Monday, February 7, 2011

Just Write

Is everyone writing in my town, or does it just seem that way?

At a benefit auction the other night I sat across the table from a woman who has been writing short stories and memoir pieces for years. She’s at the point where she’s wondering if she could publish her work. She’s wondering: Am I ready for that? What’s the next step?

A friend across town who has an amazing literary blog (far more productive than I, by far) has just finished a draft of her fourth novel. Two blocks from her, another friend, who has won prizes for her poems and essays, is busily at work. In that same neighborhood there is another memoir writer, and two children’s authors. Across the street from them ….

Wow. Never mind. I won’t be able to list all the writers I know in town, let alone all the others I now imagine are squirreled away in their home offices/writing sheds/the library tapping away at laptops or scribbling in journals. I shouldn’t be surprised. Not only is this a college town, but it’s where Harriet Beecher Stowe lived when she wrote “Uncle Tom’s Cabin.” I’m convinced there’s something in the water that makes one want to tell a story.

Because basically, that’s it. It’s not about a career, or fame. Definitely not about the money, although some lucky folks do extraordinarily well. It’s simply a compulsion, to describe and tell and make stuff up and go for a wild imaginative ride and bring a few friends along if they care to listen. That’s it. If you have another goal in mind, I’d suggest abandoning this endeavor, immediately. It begins and ends with a need to tell a story, and tell it as well as you can.

The telling is what matters, because that might be all that comes of it. The best thing I ever heard in the way of writing ‘advice’ came from my advisor in college, the poet Robert Pack, who told us, “Most art isn’t very good, and most art doesn’t last.”

To a self-important 21-year old, this was a shocking revelation. What? Isn’t the goal here to create great art? Award winning novels, poems for major publications, series that resell as movie-rights? Anything short of that would be failure, right?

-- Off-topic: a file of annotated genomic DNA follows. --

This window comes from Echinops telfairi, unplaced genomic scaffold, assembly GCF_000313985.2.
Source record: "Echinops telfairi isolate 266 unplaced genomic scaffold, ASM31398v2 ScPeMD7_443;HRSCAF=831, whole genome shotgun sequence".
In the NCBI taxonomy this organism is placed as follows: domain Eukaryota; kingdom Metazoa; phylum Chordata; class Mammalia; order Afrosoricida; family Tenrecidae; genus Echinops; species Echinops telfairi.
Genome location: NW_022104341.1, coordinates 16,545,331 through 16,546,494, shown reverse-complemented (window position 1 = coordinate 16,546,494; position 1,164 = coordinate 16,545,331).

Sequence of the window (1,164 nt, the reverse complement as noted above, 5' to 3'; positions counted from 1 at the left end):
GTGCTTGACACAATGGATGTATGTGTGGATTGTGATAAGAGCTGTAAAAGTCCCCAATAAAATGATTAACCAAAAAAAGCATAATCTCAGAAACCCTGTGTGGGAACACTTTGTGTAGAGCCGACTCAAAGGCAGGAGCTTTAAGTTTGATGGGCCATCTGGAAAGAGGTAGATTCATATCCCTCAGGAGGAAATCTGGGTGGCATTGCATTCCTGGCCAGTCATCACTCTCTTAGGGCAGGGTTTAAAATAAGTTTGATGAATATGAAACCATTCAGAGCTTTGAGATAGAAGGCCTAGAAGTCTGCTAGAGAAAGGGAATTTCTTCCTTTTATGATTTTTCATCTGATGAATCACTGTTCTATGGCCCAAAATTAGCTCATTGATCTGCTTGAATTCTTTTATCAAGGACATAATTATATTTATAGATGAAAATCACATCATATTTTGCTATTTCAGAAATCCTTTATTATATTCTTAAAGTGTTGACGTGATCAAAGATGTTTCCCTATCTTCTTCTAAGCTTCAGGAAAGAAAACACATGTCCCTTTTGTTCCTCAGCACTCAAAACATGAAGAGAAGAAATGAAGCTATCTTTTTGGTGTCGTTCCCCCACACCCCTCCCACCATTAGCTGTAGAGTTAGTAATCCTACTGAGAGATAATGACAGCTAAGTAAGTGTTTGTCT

Oh, so, so wrong. Bob Pack was spot on, and here’s my riff on his wisdom: Most art isn’t ever published. Most published art sucks. So just go out there and tell your story. Because you have to. Because it gives you joy.

Another writing friend (from that same creative writing seminar with Bob Pack) has published several non-fiction books, but also writes many things that he simply … shares. Every year he writes a lovely Christmas story, and emails it to the zillion people he knows who just enjoy listening to him, and it’s a gift. It’s absolutely wonderful to see it appear as an attachment each year and it’s absolutely perfect without a cover or an ISBN number.

At the same benefit auction the other night was another friend who has decided to go a more structured, professional route with her writing. She’s entered an MFA program (Master of Fine Arts) and is currently taking classes with a fiction writer. She said something to me about that class which sparked this whole blog post.

She described herself as “superficial” (so not true) and said this guy is deep, and is trying to get her to be “deep.” She described her writing as horizontal, and this “deep” fellow wants her to be more “vertical.”

Okay, I’m not in the class, and maybe I’m getting this wrong, but can I just say I would love to throw a brick at this guy? This gal has been blogging of late, and her posts are hysterically funny. She has a voice; an authentic voice. I certainly hope Mr. Deep gets that, because an authentic voice is a rare thing. Something he can’t teach.

Beware of writers trying to be deep. They are full of … yeah. My guess is those “deep” stories wind up in the category of don’t-last-aren’t-very-good. Which is all fine, but probably not much fun to read.

Here’s my advice to my not-superficial, horizontally-writing friend: screw deep. Write “true.” What’s the story you want to tell? The story you have to tell, and the character’s voice that speaks to you? Don’t be afraid to tell the truth, to annoy people and rub them the wrong way and say the things that make them uncomfortable. Don’t worry about whether it’s profound. Just dig within yourself and make it true. And whether it winds up deep or published or just in the bottom of some drawer: it’s yours.

Okay, sun’s up in our little town. Coffee’s on. Let’s write.